The Lord Bishop of Carlisle: My Lords, given that the health protection remit of Public Health England is to be subsumed into the new national institute for health protection, can the Minister tell us what steps Her Majesty’s Government will take to ensure that health inequalities are robustly addressed through programmes of health education and promotion, as envisaged in chapter 2 of the NHS Long Term Plan? Continue reading “Bishop of Carlisle asks Government about tackling health inequalities”
On 14th September 2020 the House of Lords considered amendments to the Government’s Immigration and Social Security Co-ordination (EU Withdrawal) Bill, during its third day in Committee.
The Bishop of Southwark, Rt Revd Christopher Chessun, supported amendments to the Bill to make EEA and Swiss nationals coming to the UK to work as a healthcare or social care worker exempt from the Immigration Health Charge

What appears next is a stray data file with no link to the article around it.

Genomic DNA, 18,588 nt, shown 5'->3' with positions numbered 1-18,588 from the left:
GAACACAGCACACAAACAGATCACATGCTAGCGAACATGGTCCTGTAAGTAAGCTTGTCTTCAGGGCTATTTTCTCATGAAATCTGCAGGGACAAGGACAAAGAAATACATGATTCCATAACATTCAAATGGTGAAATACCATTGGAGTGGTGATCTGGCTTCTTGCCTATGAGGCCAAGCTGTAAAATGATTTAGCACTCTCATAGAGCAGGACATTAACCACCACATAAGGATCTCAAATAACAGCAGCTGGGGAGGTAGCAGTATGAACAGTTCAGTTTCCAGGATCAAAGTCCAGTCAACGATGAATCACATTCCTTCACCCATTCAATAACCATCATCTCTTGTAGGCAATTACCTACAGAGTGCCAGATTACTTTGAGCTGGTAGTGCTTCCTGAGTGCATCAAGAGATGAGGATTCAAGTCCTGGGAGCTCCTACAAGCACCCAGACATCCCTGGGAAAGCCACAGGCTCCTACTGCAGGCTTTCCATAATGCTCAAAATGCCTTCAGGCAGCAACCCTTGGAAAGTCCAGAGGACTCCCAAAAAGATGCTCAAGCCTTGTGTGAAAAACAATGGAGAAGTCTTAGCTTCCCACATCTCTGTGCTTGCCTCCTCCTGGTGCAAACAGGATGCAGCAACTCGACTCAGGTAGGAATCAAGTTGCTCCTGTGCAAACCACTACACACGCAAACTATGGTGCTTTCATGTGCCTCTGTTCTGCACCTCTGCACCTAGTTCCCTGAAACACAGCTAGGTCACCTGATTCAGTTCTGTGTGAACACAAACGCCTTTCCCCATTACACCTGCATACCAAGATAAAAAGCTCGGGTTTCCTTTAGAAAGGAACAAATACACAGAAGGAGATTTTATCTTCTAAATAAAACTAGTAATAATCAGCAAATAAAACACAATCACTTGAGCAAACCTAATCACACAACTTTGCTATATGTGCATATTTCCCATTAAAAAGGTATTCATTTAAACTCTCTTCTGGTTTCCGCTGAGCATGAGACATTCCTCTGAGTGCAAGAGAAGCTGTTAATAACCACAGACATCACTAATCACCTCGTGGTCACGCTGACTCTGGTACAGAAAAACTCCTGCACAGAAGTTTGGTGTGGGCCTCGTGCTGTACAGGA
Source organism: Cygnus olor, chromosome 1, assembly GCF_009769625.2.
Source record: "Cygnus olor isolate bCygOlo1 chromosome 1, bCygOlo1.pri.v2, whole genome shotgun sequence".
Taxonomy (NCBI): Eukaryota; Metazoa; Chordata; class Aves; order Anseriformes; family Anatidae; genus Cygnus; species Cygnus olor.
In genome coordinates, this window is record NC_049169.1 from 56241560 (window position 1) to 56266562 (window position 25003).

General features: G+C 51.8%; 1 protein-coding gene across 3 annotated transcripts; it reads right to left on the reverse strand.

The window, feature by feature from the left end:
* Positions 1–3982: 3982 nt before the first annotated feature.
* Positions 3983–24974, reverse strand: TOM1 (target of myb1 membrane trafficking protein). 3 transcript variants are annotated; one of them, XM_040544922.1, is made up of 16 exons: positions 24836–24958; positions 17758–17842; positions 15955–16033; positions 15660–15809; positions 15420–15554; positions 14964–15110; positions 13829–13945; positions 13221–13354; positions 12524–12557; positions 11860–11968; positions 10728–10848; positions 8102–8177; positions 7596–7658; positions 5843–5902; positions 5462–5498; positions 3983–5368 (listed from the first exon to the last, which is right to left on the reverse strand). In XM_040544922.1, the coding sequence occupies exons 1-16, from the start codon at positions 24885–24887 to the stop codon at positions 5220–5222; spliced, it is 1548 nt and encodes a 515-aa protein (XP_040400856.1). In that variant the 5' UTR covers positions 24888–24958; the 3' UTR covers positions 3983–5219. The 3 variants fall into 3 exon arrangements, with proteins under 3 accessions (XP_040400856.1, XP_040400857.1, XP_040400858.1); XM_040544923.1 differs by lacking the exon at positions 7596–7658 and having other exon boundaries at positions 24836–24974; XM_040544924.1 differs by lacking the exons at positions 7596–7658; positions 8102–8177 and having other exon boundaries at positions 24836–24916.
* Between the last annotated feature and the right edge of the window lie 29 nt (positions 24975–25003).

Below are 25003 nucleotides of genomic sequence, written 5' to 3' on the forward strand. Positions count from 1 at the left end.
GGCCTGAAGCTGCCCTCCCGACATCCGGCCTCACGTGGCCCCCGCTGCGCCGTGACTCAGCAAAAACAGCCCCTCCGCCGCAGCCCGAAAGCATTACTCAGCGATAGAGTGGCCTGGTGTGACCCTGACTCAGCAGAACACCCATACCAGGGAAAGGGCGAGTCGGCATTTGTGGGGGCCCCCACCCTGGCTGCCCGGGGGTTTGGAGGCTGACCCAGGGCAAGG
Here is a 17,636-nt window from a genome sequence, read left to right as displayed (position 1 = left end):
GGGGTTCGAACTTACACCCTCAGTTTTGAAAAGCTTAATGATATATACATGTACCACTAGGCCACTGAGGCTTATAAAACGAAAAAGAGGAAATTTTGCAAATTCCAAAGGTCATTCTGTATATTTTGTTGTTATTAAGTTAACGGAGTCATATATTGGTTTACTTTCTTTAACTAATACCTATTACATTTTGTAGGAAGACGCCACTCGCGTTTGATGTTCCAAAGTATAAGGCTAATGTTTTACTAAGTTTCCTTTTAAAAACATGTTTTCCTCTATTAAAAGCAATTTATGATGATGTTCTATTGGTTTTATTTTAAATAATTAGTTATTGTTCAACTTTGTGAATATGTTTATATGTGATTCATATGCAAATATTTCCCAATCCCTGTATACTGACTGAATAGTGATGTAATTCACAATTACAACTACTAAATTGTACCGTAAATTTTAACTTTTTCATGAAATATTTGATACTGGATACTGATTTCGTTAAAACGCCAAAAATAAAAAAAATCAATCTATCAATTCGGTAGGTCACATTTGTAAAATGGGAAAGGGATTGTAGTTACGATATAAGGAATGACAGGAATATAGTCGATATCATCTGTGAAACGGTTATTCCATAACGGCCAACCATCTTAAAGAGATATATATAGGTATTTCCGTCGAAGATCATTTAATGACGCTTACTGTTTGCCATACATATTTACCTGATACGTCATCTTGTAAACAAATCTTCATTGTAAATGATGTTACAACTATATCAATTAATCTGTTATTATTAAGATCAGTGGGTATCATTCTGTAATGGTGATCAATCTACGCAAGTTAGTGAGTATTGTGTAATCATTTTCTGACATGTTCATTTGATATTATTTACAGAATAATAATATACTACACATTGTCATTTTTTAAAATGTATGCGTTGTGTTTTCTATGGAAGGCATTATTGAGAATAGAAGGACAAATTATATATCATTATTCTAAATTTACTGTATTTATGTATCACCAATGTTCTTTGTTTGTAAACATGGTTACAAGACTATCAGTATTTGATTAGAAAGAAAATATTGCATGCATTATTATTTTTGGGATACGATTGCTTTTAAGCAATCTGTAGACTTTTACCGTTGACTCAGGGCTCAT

On 3rd September 2020 a Government statement on COVID-19 was repeated in the House of Lords. The Bishop of Bristol, Rt Revd Vivienne Faull, asked a question about treatment of those with long-term effects:
The Lord Bishop of Bristol: My Lords, North Bristol NHS Trust has recently reported on an audit of 110 patients discharged after being severely ill with Covid-19. Of these, 75% were still experiencing serious symptoms three months later. This is just part of the mounting evidence of the long-term effects of Covid-19 even on those with mild infection in the acute phase. What steps are the Government taking to raise public awareness of so-called long Covid and to invest in the care of those who are now chronically ill? Continue reading “Bishop of Bristol asks about those suffering long-term effects of COVID-19”
On 18th June 2020 Lord Clark of Windermere asked the Government “what plans they have to facilitate the recruitment of nurses onto degree courses beginning in September 2020.” The Bishop of Winchester, Rt Revd Tim Dakin, asked a follow-up question: